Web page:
A QUIET PLACE – thrills, with an attention to detail

It’s one thing to have a good idea for a thriller movie, and it’s another to execute it. A Quiet Place achieves both, with some style, quality acting, and tension to make you squirm in your seat. Most of all, the pleasure comes from the detail. These film makers have clearly put a lot of thought into constructing a story where you have to stay silent to stay alive.

The central characters are Evelyn and Lee (real life husband and wife Emily Blunt and John Krasinski, who’s also directed the movie) and their children Regan, Marcus and Beau (Millicent Simmonds, Noah Jupe, and Cade Woodward), who live on a farm. Newspaper cuttings tell us the background. Aliens have taken over, and though blind, they attack anything they hear.

So the family has worked out how to survive. They use sign language. Their house is configured just so. They figure out a way to walk around without making wooden floorboards creak, how to serve food quietly, and how to walk along the path to their home without noisily stepping on twigs and branches. They devise a method to communicate with other farmers nearby.

It’s in these sorts of details that put you in the position of thinking “how would I do it?”. That’s surely the best way to draw in an audience, and the feeling of being there with the family is enhanced by the fact that the sound track is used sparingly. There’s plenty of time where the audience is sharing the silence with the characters on screen. And then when danger comes, part of the fun (if fun is the right word) of the film is to see how the family reacts to the alien threat, without making a noise.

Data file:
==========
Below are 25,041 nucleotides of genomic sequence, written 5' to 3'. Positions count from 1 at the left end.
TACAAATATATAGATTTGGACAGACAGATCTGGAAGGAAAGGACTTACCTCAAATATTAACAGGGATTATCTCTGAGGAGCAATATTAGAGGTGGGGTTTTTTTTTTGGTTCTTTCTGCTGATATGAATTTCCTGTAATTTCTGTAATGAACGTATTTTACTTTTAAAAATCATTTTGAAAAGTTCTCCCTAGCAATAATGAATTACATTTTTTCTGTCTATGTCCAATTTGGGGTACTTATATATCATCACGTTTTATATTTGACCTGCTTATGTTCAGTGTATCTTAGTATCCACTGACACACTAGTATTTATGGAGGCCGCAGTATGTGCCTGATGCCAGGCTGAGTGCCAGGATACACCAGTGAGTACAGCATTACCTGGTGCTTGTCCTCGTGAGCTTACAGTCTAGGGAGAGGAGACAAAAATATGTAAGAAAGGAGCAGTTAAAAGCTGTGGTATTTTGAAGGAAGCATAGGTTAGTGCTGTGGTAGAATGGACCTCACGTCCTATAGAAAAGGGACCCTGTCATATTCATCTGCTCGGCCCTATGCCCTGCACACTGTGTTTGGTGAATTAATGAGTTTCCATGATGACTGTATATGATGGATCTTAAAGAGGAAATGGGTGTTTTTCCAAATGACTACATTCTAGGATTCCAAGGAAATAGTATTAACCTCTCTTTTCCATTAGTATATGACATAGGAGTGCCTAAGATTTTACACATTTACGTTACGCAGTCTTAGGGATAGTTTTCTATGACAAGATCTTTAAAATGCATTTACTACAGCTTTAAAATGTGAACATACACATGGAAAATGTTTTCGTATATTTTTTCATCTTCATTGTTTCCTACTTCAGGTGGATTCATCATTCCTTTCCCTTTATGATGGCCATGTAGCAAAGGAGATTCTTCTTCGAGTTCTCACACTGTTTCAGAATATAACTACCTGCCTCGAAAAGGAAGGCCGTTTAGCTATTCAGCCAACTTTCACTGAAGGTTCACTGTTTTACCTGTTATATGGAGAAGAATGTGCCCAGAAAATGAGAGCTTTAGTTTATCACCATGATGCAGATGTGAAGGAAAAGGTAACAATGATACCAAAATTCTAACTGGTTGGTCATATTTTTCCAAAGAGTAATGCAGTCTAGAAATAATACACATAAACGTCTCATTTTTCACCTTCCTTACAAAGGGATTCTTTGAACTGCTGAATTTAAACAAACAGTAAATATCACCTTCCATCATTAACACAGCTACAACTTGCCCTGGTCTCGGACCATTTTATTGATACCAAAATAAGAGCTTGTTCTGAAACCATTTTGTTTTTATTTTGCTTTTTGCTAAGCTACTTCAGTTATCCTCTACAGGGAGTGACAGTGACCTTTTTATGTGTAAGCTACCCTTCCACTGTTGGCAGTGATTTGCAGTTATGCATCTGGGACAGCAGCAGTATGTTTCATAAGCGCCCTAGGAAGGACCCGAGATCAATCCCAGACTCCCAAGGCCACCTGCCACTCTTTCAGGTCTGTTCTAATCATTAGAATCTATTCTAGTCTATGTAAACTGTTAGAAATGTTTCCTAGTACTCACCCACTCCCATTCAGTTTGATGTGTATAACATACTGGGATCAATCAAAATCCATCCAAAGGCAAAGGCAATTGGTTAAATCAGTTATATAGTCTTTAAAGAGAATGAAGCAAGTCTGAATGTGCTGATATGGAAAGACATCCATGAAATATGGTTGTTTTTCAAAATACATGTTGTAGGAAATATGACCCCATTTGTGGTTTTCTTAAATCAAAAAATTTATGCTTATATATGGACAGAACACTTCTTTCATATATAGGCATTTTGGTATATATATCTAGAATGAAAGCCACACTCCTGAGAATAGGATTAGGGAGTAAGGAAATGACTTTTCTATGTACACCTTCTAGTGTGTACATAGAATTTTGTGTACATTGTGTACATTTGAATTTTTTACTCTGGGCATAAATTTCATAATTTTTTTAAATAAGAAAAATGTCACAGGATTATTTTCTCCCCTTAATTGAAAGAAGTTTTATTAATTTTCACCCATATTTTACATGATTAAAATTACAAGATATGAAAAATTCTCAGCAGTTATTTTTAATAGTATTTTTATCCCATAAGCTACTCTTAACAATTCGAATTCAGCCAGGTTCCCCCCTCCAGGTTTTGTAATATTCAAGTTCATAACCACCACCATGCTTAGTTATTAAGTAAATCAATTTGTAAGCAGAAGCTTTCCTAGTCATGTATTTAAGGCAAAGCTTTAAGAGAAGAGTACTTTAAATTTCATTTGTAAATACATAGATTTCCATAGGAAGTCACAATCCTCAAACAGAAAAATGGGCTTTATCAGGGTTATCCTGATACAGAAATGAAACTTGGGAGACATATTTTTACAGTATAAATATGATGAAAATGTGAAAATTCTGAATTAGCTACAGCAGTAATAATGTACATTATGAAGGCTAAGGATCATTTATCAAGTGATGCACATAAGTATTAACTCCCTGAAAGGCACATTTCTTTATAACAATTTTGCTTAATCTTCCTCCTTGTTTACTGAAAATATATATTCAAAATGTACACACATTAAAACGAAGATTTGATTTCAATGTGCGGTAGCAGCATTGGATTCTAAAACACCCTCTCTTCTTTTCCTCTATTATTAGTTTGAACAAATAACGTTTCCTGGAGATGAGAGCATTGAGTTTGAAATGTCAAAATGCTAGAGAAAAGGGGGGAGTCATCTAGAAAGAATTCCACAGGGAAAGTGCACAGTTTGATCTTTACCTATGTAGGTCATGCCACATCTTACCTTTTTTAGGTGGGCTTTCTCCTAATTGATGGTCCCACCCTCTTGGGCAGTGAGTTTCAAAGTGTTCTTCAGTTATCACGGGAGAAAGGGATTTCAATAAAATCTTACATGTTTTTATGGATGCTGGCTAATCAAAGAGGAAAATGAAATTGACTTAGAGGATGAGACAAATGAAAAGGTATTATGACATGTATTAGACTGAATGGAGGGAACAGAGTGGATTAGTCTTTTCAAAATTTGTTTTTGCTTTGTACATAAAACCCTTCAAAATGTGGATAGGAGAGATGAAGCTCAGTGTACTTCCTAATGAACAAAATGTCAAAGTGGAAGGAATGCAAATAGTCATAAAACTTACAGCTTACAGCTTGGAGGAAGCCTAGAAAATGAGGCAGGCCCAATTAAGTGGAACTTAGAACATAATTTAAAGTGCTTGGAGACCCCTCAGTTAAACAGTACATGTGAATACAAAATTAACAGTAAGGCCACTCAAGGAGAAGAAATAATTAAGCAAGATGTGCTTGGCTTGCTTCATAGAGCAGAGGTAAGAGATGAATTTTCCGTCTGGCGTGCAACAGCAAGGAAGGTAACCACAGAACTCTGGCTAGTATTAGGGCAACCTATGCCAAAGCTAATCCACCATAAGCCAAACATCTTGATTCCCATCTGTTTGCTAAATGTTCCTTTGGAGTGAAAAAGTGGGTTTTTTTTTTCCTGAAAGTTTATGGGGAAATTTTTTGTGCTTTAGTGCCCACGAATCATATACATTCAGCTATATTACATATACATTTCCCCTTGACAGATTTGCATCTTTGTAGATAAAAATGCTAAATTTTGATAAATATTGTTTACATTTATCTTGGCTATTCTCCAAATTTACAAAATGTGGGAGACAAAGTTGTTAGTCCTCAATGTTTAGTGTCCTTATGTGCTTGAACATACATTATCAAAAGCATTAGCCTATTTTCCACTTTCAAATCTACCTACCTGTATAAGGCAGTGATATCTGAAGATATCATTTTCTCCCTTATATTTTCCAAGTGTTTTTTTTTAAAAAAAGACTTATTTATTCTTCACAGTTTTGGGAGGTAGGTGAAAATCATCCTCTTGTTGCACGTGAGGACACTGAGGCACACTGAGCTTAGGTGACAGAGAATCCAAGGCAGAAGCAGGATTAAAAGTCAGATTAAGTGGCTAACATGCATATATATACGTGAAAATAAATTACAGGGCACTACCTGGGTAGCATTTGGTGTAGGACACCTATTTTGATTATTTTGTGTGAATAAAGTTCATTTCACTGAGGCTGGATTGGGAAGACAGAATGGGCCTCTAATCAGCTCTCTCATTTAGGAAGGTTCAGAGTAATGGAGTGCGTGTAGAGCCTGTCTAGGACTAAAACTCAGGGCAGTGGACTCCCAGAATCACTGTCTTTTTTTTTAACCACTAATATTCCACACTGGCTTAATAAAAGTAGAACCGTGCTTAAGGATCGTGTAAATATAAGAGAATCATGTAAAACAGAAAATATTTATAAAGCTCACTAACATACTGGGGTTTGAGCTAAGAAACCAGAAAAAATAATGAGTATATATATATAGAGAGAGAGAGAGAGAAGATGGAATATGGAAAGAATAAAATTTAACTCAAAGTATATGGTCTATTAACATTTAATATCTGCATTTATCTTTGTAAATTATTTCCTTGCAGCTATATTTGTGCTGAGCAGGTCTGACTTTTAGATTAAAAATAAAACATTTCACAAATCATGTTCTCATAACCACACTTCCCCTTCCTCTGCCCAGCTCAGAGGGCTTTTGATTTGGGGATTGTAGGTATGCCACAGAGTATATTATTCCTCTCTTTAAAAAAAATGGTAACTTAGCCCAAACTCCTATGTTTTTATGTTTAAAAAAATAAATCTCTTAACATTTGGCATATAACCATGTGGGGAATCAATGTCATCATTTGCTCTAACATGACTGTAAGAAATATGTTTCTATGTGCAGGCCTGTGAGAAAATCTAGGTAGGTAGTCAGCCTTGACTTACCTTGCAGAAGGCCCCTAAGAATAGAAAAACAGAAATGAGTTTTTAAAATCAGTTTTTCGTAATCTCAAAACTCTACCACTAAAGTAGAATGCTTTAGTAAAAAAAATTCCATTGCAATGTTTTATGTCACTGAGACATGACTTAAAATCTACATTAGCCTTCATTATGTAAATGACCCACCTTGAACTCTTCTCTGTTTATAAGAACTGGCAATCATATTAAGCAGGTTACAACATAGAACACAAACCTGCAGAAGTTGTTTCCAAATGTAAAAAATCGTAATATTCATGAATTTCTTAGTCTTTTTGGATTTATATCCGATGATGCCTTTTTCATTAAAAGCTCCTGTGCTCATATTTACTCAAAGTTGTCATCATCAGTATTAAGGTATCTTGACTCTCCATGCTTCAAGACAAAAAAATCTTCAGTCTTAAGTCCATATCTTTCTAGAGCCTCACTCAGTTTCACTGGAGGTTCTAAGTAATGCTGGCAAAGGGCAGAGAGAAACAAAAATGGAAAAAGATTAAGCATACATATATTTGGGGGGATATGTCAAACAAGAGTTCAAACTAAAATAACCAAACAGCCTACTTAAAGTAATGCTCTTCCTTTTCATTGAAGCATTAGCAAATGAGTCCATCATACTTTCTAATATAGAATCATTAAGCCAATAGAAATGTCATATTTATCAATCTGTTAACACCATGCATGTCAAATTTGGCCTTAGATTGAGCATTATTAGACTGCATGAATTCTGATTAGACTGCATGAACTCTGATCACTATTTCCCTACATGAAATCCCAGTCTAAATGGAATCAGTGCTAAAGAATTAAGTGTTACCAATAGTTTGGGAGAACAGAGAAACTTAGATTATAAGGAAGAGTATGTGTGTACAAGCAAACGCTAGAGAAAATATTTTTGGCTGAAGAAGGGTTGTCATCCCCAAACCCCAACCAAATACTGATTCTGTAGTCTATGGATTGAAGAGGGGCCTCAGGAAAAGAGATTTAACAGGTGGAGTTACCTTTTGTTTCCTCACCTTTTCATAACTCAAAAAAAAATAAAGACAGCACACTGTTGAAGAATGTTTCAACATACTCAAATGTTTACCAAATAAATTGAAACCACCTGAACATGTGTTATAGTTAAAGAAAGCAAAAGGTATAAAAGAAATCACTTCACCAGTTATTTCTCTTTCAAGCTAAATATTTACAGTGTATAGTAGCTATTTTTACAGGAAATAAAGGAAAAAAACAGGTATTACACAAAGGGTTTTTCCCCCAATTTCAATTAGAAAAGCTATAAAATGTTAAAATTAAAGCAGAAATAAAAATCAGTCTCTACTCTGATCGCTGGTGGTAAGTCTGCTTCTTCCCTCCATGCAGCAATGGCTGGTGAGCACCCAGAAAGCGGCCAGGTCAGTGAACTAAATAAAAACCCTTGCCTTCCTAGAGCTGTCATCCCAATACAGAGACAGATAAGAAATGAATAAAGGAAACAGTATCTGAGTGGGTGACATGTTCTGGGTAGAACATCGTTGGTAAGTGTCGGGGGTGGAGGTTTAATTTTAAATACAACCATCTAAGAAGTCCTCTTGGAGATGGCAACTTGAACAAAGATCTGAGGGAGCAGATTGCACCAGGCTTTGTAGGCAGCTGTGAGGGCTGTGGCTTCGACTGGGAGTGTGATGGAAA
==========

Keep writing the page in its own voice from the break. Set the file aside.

What also helps is the quality of the acting. Emily Blunt and John Krasinski’s characters are smart, caring, and brave. They react in a realistic way, in a way you’d hope you would if you were a parent in the same plight. The kids are good too, especially Millicent Simmonds as the oldest child Regan.

The frights are all the more effective as, for most of the film, we don’t really get to see what the aliens look like. This is a well worn approach but it works. What you can’t see is scarier than what you can.

The other reason this is a good idea is that – and this is where I come to the main quibble of movies like this – it’s clearly really difficult to come with an original idea for what an alien looks like. I won’t spoil it for you by describing the creatures, but let’s just say if you’ve seen your share of this type of movie you’re unlikely to be too surprised. And, just at the end, there’s a moment where the film can’t help itself but fall back on a touch of the machismo. It’s enjoyable in its own way, but to me felt out of kilter with the tone of the overall piece.

These concerns aren’t enough to spoil A Quiet Place. This is a thriller/horror movie of top quality. If this is your thing, go see it. And don’t eat too loudly in the cinema (as someone did near me). It’ll spoil it for others.


Leave a Reply